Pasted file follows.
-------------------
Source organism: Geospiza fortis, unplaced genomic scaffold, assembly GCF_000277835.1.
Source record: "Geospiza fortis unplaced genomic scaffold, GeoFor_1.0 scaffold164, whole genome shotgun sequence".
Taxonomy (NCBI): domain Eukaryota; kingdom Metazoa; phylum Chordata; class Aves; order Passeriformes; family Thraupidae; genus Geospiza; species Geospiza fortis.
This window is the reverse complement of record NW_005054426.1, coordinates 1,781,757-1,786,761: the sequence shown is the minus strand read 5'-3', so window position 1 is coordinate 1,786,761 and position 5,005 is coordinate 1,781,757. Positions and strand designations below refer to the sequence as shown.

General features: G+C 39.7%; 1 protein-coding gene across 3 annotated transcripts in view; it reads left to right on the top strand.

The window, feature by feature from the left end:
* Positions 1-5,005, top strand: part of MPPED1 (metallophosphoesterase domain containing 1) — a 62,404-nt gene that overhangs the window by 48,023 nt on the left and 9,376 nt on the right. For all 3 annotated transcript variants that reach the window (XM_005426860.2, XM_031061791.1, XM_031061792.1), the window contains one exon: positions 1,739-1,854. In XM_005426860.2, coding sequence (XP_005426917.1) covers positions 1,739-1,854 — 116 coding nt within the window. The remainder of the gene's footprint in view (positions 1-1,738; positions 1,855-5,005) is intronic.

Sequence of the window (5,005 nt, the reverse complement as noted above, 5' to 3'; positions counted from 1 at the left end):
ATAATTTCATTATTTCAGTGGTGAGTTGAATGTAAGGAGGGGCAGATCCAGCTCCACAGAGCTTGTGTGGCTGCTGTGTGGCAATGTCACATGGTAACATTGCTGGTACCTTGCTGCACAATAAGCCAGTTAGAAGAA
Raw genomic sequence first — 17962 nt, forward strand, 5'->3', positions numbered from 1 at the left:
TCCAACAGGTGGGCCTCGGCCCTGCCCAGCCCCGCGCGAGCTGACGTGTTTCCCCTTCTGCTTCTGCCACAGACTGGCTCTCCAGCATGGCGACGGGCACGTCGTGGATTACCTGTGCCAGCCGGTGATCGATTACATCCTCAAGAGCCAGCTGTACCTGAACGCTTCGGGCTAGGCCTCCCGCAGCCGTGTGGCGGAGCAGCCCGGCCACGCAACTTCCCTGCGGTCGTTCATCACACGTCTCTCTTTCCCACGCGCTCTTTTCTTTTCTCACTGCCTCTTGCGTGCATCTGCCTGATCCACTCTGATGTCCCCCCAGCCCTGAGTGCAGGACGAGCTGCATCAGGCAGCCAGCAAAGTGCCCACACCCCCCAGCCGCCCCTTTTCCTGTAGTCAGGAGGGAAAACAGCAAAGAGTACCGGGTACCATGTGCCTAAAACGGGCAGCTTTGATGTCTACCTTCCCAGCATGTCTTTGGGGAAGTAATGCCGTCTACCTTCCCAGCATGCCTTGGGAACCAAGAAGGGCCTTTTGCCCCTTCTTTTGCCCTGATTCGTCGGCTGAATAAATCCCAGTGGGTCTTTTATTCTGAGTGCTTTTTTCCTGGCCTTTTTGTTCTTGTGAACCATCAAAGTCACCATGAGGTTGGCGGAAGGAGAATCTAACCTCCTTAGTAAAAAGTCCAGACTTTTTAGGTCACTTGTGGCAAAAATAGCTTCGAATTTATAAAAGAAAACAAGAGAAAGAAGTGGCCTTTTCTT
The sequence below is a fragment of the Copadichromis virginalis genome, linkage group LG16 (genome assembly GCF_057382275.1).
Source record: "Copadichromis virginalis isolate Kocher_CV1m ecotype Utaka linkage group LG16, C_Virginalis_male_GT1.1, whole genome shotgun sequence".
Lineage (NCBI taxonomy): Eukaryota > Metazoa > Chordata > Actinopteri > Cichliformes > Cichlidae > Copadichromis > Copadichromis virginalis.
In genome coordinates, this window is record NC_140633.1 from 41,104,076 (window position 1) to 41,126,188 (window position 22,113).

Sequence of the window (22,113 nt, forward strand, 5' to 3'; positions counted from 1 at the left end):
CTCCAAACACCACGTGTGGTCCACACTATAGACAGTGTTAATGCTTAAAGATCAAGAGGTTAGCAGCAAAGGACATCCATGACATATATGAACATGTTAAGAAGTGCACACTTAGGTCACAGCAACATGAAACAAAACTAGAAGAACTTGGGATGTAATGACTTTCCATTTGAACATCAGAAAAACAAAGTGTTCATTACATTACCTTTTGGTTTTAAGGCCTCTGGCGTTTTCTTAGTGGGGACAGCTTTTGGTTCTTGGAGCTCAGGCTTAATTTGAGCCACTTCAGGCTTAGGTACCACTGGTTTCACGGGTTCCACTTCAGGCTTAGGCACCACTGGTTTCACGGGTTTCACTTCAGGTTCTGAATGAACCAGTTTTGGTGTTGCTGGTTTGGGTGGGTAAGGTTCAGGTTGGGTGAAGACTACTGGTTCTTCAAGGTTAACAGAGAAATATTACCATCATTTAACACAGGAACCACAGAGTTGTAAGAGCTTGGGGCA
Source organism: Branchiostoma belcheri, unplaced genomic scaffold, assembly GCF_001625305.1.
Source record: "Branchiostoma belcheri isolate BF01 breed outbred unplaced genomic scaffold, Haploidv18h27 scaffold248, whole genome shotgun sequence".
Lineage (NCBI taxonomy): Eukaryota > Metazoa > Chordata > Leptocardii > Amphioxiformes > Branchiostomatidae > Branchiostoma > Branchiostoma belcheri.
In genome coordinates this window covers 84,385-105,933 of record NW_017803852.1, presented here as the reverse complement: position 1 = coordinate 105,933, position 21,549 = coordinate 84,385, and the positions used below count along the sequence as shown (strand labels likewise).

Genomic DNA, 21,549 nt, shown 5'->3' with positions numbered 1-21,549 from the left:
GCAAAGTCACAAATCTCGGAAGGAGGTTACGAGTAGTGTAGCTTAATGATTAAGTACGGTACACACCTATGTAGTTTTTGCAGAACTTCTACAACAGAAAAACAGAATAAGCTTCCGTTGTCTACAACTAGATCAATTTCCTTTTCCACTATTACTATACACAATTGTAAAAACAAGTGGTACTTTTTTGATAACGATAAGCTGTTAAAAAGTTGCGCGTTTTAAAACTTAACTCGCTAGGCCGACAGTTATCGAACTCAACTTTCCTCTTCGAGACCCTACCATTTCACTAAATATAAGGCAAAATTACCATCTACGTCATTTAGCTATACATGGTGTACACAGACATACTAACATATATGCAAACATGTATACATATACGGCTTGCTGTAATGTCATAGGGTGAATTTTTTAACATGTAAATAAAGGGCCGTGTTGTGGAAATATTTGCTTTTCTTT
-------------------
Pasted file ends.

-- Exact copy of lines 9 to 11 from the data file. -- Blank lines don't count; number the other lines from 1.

ATAATTTCATTATTTCAGTGGTGAGTTGAATGTAAGGAGGGGCAGATCCAGCTCCACAGAGCTTGTGTGGCTGCTGTGTGGCAATGTCACATGGTAACATTGCTGGTACCTTGCTGCACAATAAGCCAGTTAGAAGAA
Raw genomic sequence first — 17962 nt, forward strand, 5'->3', positions numbered from 1 at the left:
TCCAACAGGTGGGCCTCGGCCCTGCCCAGCCCCGCGCGAGCTGACGTGTTTCCCCTTCTGCTTCTGCCACAGACTGGCTCTCCAGCATGGCGACGGGCACGTCGTGGATTACCTGTGCCAGCCGGTGATCGATTACATCCTCAAGAGCCAGCTGTACCTGAACGCTTCGGGCTAGGCCTCCCGCAGCCGTGTGGCGGAGCAGCCCGGCCACGCAACTTCCCTGCGGTCGTTCATCACACGTCTCTCTTTCCCACGCGCTCTTTTCTTTTCTCACTGCCTCTTGCGTGCATCTGCCTGATCCACTCTGATGTCCCCCCAGCCCTGAGTGCAGGACGAGCTGCATCAGGCAGCCAGCAAAGTGCCCACACCCCCCAGCCGCCCCTTTTCCTGTAGTCAGGAGGGAAAACAGCAAAGAGTACCGGGTACCATGTGCCTAAAACGGGCAGCTTTGATGTCTACCTTCCCAGCATGTCTTTGGGGAAGTAATGCCGTCTACCTTCCCAGCATGCCTTGGGAACCAAGAAGGGCCTTTTGCCCCTTCTTTTGCCCTGATTCGTCGGCTGAATAAATCCCAGTGGGTCTTTTATTCTGAGTGCTTTTTTCCTGGCCTTTTTGTTCTTGTGAACCATCAAAGTCACCATGAGGTTGGCGGAAGGAGAATCTAACCTCCTTAGTAAAAAGTCCAGACTTTTTAGGTCACTTGTGGCAAAAATAGCTTCGAATTTATAAAAGAAAACAAGAGAAAGAAGTGGCCTTTTCTT